Mariama Diallo’s feature debut Master, starring Regina Hall, Zoe Renee, and Amber Gray, will premiere globally March 18 on Prime Video.
In the film, three women strive to find their place at a prestigious New England university whose frosty elitism may disguise something more sinister.
The film’s title is in reference to Regina Hall’s role as Professor Gail Bishop, who has recently been promoted to “Master” of a residence hall, the first time at storied Ancaster College that a Black woman has held the post. Determined to breathe new life into a centuries-old tradition, Gail soon finds herself wrapped up in the trials and tribulations of Jasmine Moore (Zoe Renee), an energetic and optimistic Black freshman.
“I used to have a ‘master,’” Diallo tells Bloody Disgusting when asked about the genesis of the film. “I went to a school where, like Ancaster, every incoming student was assigned one in perpetuity. A few years after graduating, I ran into said master out on the streets of New York and instinctively called out to him by the name I had known him by all that time: Master (Last Name). And it was immediately weird! As I walked away from that interaction, I knew that I wanted to investigate the past few years of my life, starting with the word ‘master’.”
Diallo’s festival hit might begin with social commentary, but it actually turns into a chilling horror film when Jasmine’s time at Ancaster hits a snag early on when she’s assigned a dorm room that is rumored to be haunted.
“I’ve always loved horror films,” she adds. “I think there’s something very earnest and upfront about them – there’s less obfuscation than can happen in other genres. The filmmaker-viewer contract is clear: I will try to scare you, I will try to give you a visceral emotional experience. That’s really honest and fun and exciting to me. It’s also really challenging. I think cracking into what scares us as humans is complex and not always logical; horror demands that you access a primordial emotional space. How fucking cool is that?”
Diallo is a big horror fan, telling us that she loves Hereditary, The Witch, Let the Right One In, and calls Jordan Peele’s Get Out the GOAT (greatest of all-time). As for Master, she offers up many inspirations.
“There were a lot of films that were on my mind as I made Master. I was on a big Haneke kick – for me, so many of his films can be viewed through a horror lens. The Piano Teacher, Cache, and The White Ribbon were some of his films that I kept returning to,” she tells me. “In the classic horror space, I spent a lot of time with The Shining, Rosemary’s Baby and Don’t Look Now, and I was also really into Bergman’s psycho-emotional work like The Hour of the Wolf. Charles Burnett’s To Sleep With Anger was another inspiration, particularly with respect to balancing tones and creating a story that is specific and personal, as well as metaphorical/abstract.”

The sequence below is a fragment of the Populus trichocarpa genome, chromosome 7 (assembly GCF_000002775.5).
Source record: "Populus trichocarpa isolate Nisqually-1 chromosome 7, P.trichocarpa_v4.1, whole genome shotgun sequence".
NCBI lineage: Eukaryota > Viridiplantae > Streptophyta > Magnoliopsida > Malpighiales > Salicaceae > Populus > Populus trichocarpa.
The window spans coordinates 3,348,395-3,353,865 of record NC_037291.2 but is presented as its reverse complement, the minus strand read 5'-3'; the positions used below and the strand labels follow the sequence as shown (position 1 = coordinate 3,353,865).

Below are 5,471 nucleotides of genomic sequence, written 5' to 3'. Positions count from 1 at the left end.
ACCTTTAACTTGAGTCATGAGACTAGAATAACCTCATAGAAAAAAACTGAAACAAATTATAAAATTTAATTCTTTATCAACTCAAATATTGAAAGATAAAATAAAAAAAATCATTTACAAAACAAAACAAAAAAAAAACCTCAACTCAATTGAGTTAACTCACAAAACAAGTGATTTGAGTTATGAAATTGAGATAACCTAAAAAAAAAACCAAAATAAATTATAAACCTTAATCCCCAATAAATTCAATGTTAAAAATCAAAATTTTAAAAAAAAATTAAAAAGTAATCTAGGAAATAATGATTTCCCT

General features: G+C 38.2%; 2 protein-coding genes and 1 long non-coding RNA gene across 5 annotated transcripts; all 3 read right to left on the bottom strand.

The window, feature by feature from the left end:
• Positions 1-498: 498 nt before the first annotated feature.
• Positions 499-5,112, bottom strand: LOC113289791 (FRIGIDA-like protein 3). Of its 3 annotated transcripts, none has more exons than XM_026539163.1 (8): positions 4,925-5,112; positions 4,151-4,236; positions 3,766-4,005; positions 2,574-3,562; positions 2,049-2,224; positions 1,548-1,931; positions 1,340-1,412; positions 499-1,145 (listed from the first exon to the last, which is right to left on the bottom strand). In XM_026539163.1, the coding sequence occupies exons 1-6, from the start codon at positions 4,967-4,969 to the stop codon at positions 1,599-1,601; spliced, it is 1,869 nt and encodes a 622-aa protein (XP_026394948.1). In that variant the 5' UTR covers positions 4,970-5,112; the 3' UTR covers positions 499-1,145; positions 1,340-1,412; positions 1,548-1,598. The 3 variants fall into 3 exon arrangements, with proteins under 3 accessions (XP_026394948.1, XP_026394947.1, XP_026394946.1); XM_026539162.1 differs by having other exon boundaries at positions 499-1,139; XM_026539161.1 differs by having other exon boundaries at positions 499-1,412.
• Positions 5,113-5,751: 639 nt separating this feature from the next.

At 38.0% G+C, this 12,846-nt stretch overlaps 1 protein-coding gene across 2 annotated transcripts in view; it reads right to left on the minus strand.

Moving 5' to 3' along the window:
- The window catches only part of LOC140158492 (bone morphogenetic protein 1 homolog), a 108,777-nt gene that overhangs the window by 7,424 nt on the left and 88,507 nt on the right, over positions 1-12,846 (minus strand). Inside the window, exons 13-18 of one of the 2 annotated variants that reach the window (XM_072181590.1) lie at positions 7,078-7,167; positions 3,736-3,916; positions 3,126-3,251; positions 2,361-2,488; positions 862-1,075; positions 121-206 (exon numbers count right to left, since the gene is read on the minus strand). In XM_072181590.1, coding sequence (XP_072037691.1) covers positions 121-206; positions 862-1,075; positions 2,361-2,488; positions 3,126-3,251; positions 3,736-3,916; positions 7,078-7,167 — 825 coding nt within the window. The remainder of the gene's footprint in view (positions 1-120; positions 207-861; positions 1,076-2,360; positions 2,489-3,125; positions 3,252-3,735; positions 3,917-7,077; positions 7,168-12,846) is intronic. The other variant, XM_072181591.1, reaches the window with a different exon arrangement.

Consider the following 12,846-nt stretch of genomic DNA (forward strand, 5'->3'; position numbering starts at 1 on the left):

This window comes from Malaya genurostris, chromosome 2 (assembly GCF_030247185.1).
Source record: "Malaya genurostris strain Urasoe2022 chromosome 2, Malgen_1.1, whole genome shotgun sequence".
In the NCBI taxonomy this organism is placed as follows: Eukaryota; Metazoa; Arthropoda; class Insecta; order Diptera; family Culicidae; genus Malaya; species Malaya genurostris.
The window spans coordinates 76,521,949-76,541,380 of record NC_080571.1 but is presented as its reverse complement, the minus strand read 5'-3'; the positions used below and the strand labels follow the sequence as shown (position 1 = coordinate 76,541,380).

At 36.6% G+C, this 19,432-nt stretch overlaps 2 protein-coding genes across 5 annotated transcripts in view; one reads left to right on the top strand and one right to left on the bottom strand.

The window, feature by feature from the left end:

While the horror in Master is supernatural, the scares are fueled by witchcraft.
“The Salem Witch Trials have always been fascinating to me, as I’m sure is the case for many other people. I spent a lot of time researching the trials and executions, and particularly the testimony of Tituba – a possibly Indigenous American, possibly black woman who was enslaved by Samuel Parris. Ultimately, however, the haunting in the dorm room doesn’t emerge from an academic space but one of lore and urban legend.”
She also discusses layering the supernatural with the real horrors of academia: “The two seemed really complementary to me, so weaving a supernatural tale through the film was intuitive. I think more than anything, the supernatural in the film emerges from an emotional space that is informed by the events going on in the academic arena. There were definitely a few supernatural elements that were trimmed down in sharpening the script and the edit, but the same occurred for non-supernatural scenes as well. The film was bursting at the seams!”
The scares in Master are simply sublime, and Diallo talks a bit about constructing these pinnacle moments.
“Building the horror scenes was definitely a multistep process. Starting in the script phase, I had to really challenge myself to access what I find horrifying and then find a way to communicate that with words. There were some horror moments that I discarded because I ultimately felt that they were not coming from a true space and were therefore not really horrifying. Then, when the script was ready, I spent a lot of time talking to the DP, Charlotte Hornsby, about how to craft these moments and build tension. We also watched references and just generally freaked ourselves out.”
Master is a new turn for Regina Hall, who is known for her comedy chops. Diallo not only raves about her performance but how much fun she was to work with on set.
Diallo shares this fun anecdote: “Our costume designer, Mirren Gordon-Crozier, was pregnant during the shoot, and Regina was trying to predict the due date. I actually think she might have gotten it right.
“Is Regina a witch? You heard it here first,” she jokes.
Check out Master when it premieres globally on Prime Video March 18.